Erik "the Red" Thorvaldsson (Old Norse/Icelandic Eiríkr / Eiríkur rauði Þorvaldsson, Norwegian. Eirik Raude, c. 950 in Jæren, Norway; † c. 1003 in Brattahlíð, Greenland) was a Norwegian-Icelandic navigator and explorer.
He is known as the founder of the first Scandinavian settlement in Greenland. His nickname the Red came about because of his red head and beard hair and because "blood was on his hands." The Eiríks saga rauða bears his name.
Erik was born in Norway, the son of Þorvaldur Ásvaldsson, so his real name was Erik Þorvaldsson "the Red" (Eiríkur rauði Þorvaldsson). As usual in the old Scandinavian languages, Þorvaldsson or Ásvaldsson do not represent surnames, but a patronymic.
Around 970, Erik's father had to flee Norway because he had committed murder. The family settled in Iceland. Erik was expelled from Iceland for three years in 982 because he had also committed a murder there.
Before he decided to seek a land in the west, which had been sighted earlier by Gunnbjörn Úlfsson and was known as Gunnbjörn's Archipelago (Gunnbjarnarsker), he withdrew from the judicial district where it was pronounced because of the sentence passed.
However, even there he could not live unmolested, as he now bore the stigma of a murderer. He then headed west without his wife and children, whom he did not meet again until four years later.
Map of the North Atlantic from Scandinavia to Greenland (with some fantasy islands) by Abraham Ortelius, 1573.
According to the saga, he spent the three years of exile on Greenland, whose coasts he explored.
Due to the long winters, Erik and his crew came close to starvation several times. He then returned to Iceland and recruited colonists. He is credited with the promotional name Greenland (green land).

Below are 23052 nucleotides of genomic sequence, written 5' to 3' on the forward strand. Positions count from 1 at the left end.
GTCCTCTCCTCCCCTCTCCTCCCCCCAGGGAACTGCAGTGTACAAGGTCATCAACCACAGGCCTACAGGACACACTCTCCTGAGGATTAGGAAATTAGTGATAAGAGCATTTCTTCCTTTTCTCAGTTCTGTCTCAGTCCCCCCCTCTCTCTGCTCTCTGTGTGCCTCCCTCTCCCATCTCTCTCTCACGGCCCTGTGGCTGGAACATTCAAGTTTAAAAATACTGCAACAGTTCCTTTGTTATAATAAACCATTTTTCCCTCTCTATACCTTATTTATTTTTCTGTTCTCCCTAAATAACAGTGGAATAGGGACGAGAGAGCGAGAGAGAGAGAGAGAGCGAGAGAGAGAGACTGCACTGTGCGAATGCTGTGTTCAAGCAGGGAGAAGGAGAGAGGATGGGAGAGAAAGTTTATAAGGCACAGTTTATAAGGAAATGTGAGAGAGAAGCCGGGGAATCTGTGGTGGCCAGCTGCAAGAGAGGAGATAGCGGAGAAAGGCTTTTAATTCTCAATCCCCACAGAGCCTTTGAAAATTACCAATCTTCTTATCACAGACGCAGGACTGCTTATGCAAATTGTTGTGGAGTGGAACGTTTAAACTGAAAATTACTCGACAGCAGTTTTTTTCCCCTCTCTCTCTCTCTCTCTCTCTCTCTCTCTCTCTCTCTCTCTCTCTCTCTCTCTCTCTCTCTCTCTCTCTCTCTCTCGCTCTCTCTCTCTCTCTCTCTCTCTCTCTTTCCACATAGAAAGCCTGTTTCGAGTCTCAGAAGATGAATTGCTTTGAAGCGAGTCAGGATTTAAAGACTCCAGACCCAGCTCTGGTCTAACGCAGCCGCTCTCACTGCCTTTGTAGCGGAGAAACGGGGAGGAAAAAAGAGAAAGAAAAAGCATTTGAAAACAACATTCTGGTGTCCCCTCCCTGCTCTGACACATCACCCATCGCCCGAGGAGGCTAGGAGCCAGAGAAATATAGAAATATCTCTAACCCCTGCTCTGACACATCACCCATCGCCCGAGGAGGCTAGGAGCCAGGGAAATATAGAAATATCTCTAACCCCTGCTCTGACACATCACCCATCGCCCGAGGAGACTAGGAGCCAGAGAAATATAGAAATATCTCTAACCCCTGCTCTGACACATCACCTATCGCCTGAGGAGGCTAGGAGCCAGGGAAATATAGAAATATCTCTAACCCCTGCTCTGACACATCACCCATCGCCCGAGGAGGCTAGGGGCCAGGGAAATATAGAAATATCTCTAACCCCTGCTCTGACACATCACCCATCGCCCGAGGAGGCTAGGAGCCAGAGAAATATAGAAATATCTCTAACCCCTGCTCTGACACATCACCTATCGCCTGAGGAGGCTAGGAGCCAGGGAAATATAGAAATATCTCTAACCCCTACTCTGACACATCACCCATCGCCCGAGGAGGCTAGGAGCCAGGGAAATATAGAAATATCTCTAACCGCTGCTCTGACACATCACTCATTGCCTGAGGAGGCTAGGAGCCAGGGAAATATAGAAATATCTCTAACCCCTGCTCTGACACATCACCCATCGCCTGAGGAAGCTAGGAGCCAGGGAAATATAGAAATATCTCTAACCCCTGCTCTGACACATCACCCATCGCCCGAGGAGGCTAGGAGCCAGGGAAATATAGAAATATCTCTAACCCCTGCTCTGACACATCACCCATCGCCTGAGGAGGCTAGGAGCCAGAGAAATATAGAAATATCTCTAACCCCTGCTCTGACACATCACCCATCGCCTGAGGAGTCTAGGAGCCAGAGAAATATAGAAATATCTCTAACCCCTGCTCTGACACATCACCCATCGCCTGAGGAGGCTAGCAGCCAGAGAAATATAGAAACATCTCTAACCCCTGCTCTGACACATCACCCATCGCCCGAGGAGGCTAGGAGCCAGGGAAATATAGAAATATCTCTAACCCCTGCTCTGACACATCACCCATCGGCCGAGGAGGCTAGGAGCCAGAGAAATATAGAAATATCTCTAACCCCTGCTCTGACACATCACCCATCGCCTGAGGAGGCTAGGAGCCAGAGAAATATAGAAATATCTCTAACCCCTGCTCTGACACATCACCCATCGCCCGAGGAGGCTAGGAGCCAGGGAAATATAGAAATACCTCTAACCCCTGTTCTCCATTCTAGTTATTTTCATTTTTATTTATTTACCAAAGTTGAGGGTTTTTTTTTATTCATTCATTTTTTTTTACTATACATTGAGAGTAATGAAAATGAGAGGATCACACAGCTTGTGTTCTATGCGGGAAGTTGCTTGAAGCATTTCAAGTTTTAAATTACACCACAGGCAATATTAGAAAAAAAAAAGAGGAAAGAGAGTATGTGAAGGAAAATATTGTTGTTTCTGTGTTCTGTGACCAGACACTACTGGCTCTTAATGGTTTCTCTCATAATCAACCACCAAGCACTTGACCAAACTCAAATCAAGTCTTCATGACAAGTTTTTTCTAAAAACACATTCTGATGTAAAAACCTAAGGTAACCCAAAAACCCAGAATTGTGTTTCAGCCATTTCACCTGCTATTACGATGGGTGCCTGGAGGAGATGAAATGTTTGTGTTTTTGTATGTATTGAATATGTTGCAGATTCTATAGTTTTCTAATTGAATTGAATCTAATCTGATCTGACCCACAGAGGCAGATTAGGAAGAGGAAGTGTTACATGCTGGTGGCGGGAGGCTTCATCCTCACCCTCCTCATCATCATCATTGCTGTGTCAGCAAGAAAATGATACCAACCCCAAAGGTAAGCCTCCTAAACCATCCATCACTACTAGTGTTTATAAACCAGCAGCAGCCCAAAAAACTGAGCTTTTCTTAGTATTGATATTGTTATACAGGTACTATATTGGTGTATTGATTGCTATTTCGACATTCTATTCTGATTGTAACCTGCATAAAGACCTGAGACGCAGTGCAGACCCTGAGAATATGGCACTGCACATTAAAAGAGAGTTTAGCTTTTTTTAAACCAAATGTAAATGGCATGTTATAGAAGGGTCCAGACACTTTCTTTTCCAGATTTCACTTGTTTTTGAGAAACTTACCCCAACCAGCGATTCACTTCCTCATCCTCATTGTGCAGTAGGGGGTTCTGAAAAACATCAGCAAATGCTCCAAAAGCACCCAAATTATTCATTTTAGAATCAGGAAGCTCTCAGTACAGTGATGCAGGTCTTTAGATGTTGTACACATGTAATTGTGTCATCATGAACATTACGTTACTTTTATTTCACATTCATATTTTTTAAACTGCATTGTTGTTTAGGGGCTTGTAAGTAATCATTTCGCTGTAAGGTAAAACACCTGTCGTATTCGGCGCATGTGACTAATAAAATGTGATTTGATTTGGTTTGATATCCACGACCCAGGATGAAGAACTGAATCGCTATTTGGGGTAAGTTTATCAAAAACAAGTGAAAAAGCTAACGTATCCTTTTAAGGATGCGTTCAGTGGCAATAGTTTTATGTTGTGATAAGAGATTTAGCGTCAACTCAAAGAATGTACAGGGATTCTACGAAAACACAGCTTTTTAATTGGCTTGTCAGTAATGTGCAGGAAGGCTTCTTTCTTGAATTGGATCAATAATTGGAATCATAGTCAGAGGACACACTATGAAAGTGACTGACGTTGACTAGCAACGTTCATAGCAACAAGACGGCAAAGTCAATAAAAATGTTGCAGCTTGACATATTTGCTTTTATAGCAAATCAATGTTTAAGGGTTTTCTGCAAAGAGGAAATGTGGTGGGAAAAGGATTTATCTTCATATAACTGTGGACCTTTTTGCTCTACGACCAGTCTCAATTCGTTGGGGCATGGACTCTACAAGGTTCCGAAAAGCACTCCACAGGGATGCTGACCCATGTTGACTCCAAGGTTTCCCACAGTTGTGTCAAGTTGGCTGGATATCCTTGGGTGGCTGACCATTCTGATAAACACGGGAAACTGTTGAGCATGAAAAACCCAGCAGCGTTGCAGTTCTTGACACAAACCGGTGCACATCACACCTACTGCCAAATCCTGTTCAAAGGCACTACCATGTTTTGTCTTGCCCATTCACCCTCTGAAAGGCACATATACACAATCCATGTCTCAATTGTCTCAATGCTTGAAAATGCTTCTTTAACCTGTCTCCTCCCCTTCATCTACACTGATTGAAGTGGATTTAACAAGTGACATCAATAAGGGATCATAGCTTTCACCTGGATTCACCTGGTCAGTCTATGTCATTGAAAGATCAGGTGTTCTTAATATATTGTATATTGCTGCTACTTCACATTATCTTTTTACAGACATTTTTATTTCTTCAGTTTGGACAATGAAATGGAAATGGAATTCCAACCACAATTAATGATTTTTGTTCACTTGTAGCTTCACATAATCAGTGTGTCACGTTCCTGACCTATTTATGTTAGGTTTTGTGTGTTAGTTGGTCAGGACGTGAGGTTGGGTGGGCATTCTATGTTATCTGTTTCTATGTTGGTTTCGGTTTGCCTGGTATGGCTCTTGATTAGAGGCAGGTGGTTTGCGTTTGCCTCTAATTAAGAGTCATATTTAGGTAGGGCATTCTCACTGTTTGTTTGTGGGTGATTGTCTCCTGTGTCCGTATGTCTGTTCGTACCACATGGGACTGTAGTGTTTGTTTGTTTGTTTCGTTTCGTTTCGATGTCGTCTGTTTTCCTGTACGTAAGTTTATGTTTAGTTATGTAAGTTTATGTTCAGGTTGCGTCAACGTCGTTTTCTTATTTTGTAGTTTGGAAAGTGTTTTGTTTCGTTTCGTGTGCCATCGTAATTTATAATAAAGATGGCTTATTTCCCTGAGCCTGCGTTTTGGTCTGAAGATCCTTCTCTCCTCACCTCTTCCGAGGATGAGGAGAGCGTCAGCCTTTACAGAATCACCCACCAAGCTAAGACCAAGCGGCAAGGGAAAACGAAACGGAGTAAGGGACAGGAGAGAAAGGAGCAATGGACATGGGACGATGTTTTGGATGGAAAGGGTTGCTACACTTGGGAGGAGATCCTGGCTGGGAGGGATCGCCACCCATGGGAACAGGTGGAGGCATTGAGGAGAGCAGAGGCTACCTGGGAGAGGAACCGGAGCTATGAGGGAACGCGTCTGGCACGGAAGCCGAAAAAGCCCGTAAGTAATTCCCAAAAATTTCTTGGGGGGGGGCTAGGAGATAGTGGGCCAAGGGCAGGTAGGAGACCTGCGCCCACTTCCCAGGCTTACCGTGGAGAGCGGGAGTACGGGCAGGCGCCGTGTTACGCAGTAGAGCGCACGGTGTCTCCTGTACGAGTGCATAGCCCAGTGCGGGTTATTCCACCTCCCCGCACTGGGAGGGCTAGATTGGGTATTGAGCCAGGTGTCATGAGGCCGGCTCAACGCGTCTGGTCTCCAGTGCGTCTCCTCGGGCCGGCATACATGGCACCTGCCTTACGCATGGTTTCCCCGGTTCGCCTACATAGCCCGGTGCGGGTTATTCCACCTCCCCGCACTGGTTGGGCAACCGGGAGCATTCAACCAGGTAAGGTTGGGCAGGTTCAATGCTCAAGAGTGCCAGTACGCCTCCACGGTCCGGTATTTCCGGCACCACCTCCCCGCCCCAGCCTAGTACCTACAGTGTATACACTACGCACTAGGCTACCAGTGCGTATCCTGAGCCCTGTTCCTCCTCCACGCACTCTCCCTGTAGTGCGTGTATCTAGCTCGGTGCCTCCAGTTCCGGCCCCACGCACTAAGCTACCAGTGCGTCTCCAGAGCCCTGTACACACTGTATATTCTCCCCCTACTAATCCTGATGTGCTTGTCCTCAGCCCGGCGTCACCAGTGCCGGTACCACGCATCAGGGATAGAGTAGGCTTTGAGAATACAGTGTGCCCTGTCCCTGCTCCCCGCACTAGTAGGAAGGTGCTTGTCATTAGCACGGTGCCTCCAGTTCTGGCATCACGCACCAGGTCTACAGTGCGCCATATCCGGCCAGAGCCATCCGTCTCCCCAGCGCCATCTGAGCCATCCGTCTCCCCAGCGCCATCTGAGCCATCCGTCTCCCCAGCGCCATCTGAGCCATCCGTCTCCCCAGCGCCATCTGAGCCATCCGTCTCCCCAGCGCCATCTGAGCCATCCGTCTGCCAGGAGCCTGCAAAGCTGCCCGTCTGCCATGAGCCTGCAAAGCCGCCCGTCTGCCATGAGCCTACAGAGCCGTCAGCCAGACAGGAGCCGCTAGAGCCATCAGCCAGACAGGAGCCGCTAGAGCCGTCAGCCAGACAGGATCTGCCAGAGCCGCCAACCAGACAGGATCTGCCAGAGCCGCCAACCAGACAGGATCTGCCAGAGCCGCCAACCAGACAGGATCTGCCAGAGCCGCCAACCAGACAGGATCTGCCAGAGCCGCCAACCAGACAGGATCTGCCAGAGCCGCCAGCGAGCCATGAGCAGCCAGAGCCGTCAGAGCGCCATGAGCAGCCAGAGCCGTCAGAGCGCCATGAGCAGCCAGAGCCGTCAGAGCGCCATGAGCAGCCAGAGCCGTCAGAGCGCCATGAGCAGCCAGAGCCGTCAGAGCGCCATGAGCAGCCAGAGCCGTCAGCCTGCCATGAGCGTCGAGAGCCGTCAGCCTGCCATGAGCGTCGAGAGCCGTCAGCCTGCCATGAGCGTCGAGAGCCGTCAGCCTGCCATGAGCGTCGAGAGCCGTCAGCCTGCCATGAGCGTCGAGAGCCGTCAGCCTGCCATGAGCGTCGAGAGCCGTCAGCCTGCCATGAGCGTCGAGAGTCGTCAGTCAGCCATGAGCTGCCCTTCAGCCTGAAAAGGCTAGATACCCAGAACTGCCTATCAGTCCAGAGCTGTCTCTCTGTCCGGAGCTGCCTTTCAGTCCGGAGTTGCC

He sailed to Greenland in 985 with 25 ships and many people. 14 ships arrived, 11 were lost at sea. The Icelanders founded two settlements, Eystribygð (New Icelandic: Eystribyggð) in the south near present-day Narsarsuaq, and Vestribygð (New Icelandic: Vestribyggð) near what later became Nuuk. In Eystribygð Erik established his farm Brattahlíð.
The settlements flourished and grew to over 3,000 inhabitants as there was further influx from Iceland.
A major blow was an epidemic that brought new colonists to Greenland in 1002, to which Erik also fell victim. The colony recovered, however, and existed until the 15th century, although regular shipping with Europe ceased earlier.
As far as is known, Erik had four children: Leif Eriksson, who sailed to Vinland (Newfoundland), Thorvald Eiriksson, Þorsteinn Eiríksson and Freydís Eiríksdóttir.
The oil rig Eirik Raude (Norwegian) is named after Erik the Red.
The part of Greenland on the northern east coast occupied by Norway from 1931 to 1933 was called Eirik Raude's Land.
The album "Eric the Red" by the Faroese metal band Týr is named after Erik, and the German pagan metal band Black Messiah tells Erik's story in the song "Erik, Der Rote" on their album "Of Myths And Legends". The concept album "Durch Blut Und Eis" by the German Viking metal band Thrudvangar is completely dedicated to Erik the Red and also the German power metal band Rebellion tells his story in the song "Eric the Red".
"Erik the Red" is also the name of a comic book character from Marvel Comics. The name has been used by a total of three different comic book characters as a masked identity with the same costume: Cyclops, Davan Shakari and Magneto.
In the Asterix comic The Great Crossing, the leader of the Normans who wants to discover a new land and then bring Asterix and Obelix back to Europe as natives of America is called "Red Erik". He ends up asking himself the question, "Can I be an explorer or not?"
In Fabian Lenk's collection The Time Detectives with Wild Vikings, the time thriller The Curse of the Vikings focuses on Erik the Red after his return from exile: Julian, Kim, Leon, and the cat Kija meet Erik's son Leif when Erik inspires many Icelanders to cross to Greenland. After a raid and a heavy sea storm, they reach Eriksfjord with only 11 ships instead of 25. While building the new settlement they are attacked by strangers and later Erik's son Leif is captured. This is the act of revenge of Thorgest, whose sons Erik had killed in a fight and for which Erik was sent into exile. When Thorgest's and Erik's fighters face each other in battle, Julian asks both sides to lay down their arms and build the settlement together. Leif is released and the opponents ally.